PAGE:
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World War II Pillboxes

Bradford on Avon, Wiltshire

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Pillbox at Barton Bridge, Bradford on Avon

Pillbox guarding the river crossing at Barton Bridge, Bradford on Avon

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Despite having seen the highly mobile German army sweep past the French Maginot Line and force the evacuation from Dunquerque (Dunkirk), the British General Ironsides set up lines of static defences across the country in 1940 as if there would be a repeat of the trench warfare of the Great War. The strategy was soon dropped, but did have the public relations value of seeming to be doing something.

One of the lines ran from Bristol to London, following the River Avon, Kennet & Avon Canal, River Kennet and River Thames and passed through Bradford on Avon. It was defended by small block-houses for machine guns that came to be known as pillboxes. They were sited at places where river crossings would have to be made, with a clear field of fire over the river meadows. There were several types, but mostly built of reinforced concrete, sometimes with an outside layer of brick. Many remain, the most accessible one being at Barton Bridge in the town. Some are in a poor condition or heavily overgrown; that at Barton Bridge has been conserved and provided with an explanatory panel by Bradford on Avon Preservation Trust.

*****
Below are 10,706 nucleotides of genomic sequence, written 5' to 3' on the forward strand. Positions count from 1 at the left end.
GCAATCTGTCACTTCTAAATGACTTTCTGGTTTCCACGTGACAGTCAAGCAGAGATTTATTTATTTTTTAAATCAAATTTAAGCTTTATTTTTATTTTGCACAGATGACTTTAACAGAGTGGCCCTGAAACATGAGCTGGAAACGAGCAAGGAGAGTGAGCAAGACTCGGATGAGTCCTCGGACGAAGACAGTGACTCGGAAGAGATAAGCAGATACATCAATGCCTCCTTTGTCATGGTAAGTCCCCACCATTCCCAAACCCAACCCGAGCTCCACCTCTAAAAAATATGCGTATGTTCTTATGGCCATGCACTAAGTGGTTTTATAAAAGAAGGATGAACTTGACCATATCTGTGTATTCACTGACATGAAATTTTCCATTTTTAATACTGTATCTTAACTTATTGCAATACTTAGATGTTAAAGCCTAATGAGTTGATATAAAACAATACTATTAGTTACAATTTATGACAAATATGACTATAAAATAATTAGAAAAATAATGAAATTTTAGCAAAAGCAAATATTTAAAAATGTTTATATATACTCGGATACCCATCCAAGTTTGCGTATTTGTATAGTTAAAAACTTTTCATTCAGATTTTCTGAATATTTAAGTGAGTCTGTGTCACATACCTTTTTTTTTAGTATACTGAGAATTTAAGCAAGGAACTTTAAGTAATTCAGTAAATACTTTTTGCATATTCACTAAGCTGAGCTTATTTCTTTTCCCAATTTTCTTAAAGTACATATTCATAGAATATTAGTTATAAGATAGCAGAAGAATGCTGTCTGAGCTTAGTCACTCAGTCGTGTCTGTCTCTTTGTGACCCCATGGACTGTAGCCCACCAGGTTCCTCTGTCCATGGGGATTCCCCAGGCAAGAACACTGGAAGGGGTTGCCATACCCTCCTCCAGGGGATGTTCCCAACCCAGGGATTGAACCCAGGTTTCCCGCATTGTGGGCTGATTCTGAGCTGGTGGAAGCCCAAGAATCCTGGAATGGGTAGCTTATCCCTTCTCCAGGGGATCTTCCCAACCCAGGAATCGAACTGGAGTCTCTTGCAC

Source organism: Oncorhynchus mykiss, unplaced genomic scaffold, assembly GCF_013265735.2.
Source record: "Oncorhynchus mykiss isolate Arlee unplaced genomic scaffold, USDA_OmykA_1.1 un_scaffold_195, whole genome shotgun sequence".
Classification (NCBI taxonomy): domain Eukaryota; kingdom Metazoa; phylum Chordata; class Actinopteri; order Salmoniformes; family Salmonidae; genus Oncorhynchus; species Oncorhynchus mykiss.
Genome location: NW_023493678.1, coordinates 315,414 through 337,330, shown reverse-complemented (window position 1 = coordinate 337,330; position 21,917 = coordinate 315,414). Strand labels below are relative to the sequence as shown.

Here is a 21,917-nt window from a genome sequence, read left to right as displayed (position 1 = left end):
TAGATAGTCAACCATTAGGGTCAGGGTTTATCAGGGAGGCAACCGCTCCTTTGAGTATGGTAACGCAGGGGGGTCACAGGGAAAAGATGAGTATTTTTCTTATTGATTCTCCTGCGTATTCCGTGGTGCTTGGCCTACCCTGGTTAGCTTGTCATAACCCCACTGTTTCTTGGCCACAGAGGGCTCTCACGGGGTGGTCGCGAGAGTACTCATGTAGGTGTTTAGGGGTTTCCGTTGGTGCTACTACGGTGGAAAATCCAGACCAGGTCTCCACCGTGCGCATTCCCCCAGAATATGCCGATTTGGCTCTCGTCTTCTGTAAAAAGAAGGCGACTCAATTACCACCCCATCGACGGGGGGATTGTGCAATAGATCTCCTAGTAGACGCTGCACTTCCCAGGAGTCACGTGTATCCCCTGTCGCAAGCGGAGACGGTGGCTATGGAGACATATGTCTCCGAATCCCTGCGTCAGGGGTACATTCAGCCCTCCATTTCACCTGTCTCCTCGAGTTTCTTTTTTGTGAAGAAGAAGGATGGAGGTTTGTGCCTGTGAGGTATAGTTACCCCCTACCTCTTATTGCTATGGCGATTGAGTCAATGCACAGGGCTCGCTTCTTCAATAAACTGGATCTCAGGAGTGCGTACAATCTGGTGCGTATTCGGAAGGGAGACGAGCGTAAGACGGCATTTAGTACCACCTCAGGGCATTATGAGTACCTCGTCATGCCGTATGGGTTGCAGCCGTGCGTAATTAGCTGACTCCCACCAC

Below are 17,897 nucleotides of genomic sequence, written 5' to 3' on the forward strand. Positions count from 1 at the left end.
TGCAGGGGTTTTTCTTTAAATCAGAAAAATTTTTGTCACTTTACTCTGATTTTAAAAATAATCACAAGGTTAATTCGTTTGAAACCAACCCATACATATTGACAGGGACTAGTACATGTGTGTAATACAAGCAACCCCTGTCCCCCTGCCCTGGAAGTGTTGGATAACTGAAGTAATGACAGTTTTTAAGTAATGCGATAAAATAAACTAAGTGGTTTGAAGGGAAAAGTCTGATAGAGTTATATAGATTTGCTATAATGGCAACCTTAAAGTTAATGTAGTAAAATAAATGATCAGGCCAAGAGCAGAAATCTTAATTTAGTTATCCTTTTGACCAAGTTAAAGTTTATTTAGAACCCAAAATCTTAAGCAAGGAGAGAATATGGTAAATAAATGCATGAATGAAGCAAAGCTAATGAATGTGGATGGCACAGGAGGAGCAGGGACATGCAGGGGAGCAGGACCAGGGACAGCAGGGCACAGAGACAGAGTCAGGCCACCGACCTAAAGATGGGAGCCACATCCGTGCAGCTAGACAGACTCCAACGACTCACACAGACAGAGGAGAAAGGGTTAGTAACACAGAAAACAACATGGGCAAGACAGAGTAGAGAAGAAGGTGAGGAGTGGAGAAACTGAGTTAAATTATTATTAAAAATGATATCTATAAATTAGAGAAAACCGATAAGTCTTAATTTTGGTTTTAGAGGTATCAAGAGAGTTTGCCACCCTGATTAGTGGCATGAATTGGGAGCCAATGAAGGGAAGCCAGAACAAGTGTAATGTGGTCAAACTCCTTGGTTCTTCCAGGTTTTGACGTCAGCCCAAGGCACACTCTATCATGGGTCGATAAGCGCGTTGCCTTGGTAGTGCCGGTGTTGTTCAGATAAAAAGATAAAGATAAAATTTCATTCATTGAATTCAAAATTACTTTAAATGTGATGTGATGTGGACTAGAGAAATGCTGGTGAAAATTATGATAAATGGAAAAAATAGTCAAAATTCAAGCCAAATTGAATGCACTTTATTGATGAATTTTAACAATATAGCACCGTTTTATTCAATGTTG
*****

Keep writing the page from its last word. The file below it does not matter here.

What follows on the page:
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Map of pillboxes within the Bradford Hundred (base map: OpenStreetMap contributors)

pillbox, Monkton Farleigh

Other pillboxes guarded the great underground ammunition store at Monkton Farleigh, this one remains at the entrance to the site (now Restore document storage).